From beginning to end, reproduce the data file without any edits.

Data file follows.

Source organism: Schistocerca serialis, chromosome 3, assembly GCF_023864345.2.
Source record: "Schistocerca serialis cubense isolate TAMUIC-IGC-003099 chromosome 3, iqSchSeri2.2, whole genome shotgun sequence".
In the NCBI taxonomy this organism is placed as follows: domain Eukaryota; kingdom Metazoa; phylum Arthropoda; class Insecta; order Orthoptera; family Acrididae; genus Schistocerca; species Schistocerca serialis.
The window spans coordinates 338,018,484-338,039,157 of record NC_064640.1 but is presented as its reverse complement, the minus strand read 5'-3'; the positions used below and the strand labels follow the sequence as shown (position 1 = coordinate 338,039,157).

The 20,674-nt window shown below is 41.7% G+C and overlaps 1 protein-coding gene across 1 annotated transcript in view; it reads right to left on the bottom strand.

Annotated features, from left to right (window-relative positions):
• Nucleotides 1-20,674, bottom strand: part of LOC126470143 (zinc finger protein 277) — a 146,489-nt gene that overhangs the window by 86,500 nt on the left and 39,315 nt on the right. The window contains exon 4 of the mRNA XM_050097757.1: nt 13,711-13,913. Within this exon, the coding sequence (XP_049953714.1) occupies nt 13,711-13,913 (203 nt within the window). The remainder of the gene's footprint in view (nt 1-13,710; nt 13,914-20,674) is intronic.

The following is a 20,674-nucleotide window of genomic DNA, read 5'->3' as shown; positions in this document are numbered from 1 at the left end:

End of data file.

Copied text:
Source organism: Schistocerca serialis, chromosome 3, assembly GCF_023864345.2.
Source record: "Schistocerca serialis cubense isolate TAMUIC-IGC-003099 chromosome 3, iqSchSeri2.2, whole genome shotgun sequence".
In the NCBI taxonomy this organism is placed as follows: domain Eukaryota; kingdom Metazoa; phylum Arthropoda; class Insecta; order Orthoptera; family Acrididae; genus Schistocerca; species Schistocerca serialis.
The window spans coordinates 338,018,484-338,039,157 of record NC_064640.1 but is presented as its reverse complement, the minus strand read 5'-3'; the positions used below and the strand labels follow the sequence as shown (position 1 = coordinate 338,039,157).

The 20,674-nt window shown below is 41.7% G+C and overlaps 1 protein-coding gene across 1 annotated transcript in view; it reads right to left on the bottom strand.

Annotated features, from left to right (window-relative positions):
• Nucleotides 1-20,674, bottom strand: part of LOC126470143 (zinc finger protein 277) — a 146,489-nt gene that overhangs the window by 86,500 nt on the left and 39,315 nt on the right. The window contains exon 4 of the mRNA XM_050097757.1: nt 13,711-13,913. Within this exon, the coding sequence (XP_049953714.1) occupies nt 13,711-13,913 (203 nt within the window). The remainder of the gene's footprint in view (nt 1-13,710; nt 13,914-20,674) is intronic.

The following is a 20,674-nucleotide window of genomic DNA, read 5'->3' as shown; positions in this document are numbered from 1 at the left end: